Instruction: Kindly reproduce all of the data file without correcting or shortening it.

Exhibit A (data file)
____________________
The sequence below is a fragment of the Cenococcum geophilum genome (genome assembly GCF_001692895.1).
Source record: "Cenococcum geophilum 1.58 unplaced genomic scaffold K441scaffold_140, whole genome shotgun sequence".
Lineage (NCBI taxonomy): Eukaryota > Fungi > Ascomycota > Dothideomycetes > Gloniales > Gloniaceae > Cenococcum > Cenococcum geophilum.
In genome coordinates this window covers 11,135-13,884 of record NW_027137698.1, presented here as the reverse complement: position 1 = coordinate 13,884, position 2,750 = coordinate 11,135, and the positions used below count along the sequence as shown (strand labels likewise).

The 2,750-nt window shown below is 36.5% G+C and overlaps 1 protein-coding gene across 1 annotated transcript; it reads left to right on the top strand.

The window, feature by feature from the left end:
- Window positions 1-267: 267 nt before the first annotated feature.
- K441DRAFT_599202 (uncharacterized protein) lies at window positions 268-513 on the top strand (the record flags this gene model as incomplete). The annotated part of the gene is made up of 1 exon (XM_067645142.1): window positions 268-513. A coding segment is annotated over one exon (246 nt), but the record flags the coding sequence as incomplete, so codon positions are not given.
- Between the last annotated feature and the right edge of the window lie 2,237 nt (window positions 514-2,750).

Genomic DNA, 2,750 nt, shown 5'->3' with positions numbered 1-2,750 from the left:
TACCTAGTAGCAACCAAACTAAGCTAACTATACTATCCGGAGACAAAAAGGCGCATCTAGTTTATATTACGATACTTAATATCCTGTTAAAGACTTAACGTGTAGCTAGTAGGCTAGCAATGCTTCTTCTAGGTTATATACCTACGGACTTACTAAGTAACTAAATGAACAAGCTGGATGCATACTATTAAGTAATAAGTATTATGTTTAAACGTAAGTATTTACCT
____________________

The sequence below is a fragment of the Cenococcum geophilum genome (genome assembly GCF_001692895.1).
Source record: "Cenococcum geophilum 1.58 unplaced genomic scaffold K441scaffold_140, whole genome shotgun sequence".
Lineage (NCBI taxonomy): Eukaryota > Fungi > Ascomycota > Dothideomycetes > Gloniales > Gloniaceae > Cenococcum > Cenococcum geophilum.
In genome coordinates this window covers 11,135-13,884 of record NW_027137698.1, presented here as the reverse complement: position 1 = coordinate 13,884, position 2,750 = coordinate 11,135, and the positions used below count along the sequence as shown (strand labels likewise).

The 2,750-nt window shown below is 36.5% G+C and overlaps 1 protein-coding gene across 1 annotated transcript; it reads left to right on the top strand.

The window, feature by feature from the left end:
- Window positions 1-267: 267 nt before the first annotated feature.
- K441DRAFT_599202 (uncharacterized protein) lies at window positions 268-513 on the top strand (the record flags this gene model as incomplete). The annotated part of the gene is made up of 1 exon (XM_067645142.1): window positions 268-513. A coding segment is annotated over one exon (246 nt), but the record flags the coding sequence as incomplete, so codon positions are not given.
- Between the last annotated feature and the right edge of the window lie 2,237 nt (window positions 514-2,750).

Genomic DNA, 2,750 nt, shown 5'->3' with positions numbered 1-2,750 from the left:
TACCTAGTAGCAACCAAACTAAGCTAACTATACTATCCGGAGACAAAAAGGCGCATCTAGTTTATATTACGATACTTAATATCCTGTTAAAGACTTAACGTGTAGCTAGTAGGCTAGCAATGCTTCTTCTAGGTTATATACCTACGGACTTACTAAGTAACTAAATGAACAAGCTGGATGCATACTATTAAGTAATAAGTATTATGTTTAAACGTAAGTATTTACCT